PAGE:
But in the comics work, I’m doing odds and ends. When I’m asked, as long as I can make it fit with my Mouse Guard schedule and it’s something that I’m interested in doing, I’m not just saying “no.” I’ll entertain ideas. In fact, I’m doing covers for Boom! Specifically The Muppets. I just finished a series of four covers for Muppet Robin Hood and Muppet Peter Pan is next. And they’ve been pleased so far, so it looks like it’s going to be a good relationship that’ll keep going.
I checked out the first couple of issues of The Incredibles and The Muppet Show that came out a couple of weeks ago. They’re really doing a good job with those. It’s hard to sometimes translate that stuff to comics, but I think they’re doing a good job with it.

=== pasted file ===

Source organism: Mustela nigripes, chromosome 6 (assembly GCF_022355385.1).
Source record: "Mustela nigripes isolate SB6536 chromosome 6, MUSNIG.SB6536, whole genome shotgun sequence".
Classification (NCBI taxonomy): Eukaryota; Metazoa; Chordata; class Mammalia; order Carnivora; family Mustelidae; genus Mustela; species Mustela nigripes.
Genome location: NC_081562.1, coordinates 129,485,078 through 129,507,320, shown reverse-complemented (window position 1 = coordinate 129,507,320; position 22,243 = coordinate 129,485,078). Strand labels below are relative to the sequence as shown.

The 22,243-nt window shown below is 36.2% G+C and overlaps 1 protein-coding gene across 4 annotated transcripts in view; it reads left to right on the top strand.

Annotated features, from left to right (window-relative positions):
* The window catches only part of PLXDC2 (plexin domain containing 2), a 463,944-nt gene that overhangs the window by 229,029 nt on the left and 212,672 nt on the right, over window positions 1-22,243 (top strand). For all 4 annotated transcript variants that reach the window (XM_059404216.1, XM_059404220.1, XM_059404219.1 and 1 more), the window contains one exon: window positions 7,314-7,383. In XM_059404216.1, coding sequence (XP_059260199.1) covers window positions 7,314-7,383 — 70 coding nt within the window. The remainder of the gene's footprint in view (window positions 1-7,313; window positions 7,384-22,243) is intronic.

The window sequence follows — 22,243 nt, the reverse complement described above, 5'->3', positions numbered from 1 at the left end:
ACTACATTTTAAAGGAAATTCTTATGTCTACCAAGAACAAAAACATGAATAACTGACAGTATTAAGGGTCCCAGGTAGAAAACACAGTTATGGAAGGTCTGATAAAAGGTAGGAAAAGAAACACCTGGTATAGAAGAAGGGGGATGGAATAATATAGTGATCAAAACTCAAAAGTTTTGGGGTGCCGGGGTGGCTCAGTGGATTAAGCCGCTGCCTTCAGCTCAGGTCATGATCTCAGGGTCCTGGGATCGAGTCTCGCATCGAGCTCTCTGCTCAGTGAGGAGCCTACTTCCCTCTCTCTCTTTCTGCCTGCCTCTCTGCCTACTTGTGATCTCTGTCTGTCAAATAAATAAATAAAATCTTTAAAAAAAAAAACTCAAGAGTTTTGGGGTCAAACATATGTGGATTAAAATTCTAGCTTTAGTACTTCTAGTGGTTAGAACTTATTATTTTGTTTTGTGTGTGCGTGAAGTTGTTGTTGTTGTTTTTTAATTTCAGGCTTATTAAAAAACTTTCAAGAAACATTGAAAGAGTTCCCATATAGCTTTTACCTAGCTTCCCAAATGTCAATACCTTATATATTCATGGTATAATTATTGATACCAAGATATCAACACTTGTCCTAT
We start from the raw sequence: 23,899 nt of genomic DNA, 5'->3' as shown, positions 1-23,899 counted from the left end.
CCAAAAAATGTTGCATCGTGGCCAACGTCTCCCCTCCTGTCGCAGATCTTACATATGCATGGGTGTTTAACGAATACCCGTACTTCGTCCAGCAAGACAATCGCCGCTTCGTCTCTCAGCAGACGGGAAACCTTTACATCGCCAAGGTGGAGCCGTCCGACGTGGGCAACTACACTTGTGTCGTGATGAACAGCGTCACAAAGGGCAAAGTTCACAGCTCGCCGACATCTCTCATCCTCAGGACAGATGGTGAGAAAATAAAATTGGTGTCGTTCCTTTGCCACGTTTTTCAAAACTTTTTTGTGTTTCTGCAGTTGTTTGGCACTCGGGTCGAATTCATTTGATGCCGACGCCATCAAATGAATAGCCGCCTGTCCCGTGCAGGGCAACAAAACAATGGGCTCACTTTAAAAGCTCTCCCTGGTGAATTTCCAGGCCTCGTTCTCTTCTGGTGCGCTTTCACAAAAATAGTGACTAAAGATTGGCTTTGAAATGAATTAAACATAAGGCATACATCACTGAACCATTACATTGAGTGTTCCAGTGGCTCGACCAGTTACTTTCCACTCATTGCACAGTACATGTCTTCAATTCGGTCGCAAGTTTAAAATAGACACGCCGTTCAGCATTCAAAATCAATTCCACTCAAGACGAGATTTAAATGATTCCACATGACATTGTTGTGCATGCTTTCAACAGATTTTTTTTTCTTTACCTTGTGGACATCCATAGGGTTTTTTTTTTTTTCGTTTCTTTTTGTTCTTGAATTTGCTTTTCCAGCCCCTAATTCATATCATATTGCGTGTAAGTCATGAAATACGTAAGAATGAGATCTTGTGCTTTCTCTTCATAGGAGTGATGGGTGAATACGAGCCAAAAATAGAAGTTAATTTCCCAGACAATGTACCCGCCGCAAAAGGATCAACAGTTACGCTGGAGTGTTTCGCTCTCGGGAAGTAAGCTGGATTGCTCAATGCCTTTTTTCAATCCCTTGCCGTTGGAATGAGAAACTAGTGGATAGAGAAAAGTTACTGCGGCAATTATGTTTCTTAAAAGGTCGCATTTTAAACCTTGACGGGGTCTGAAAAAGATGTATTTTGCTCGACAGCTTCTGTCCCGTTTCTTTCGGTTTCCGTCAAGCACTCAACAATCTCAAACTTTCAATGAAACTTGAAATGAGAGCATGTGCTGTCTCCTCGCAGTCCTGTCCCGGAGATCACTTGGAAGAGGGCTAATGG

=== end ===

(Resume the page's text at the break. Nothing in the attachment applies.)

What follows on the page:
Yeah, I mean The Muppets – a lot of it is old Vaudeville routines, and they worked on the radio, and they worked backstage, and they worked on television, obviously. So I don’t see any reason why they couldn’t translate to comics.
Going back to Mouse Guard, the limited edition black and white hardcover – hopefully it’s still somewhere that people can get their hands on it…
As far as I know, we still have copies available at Diamond. It did not sell out.
So what was the thought process into producing that, and what was your end in creating it? I know obviously the art and the story, but I know you had Winter 1152 and the Role Playing Game at the same time.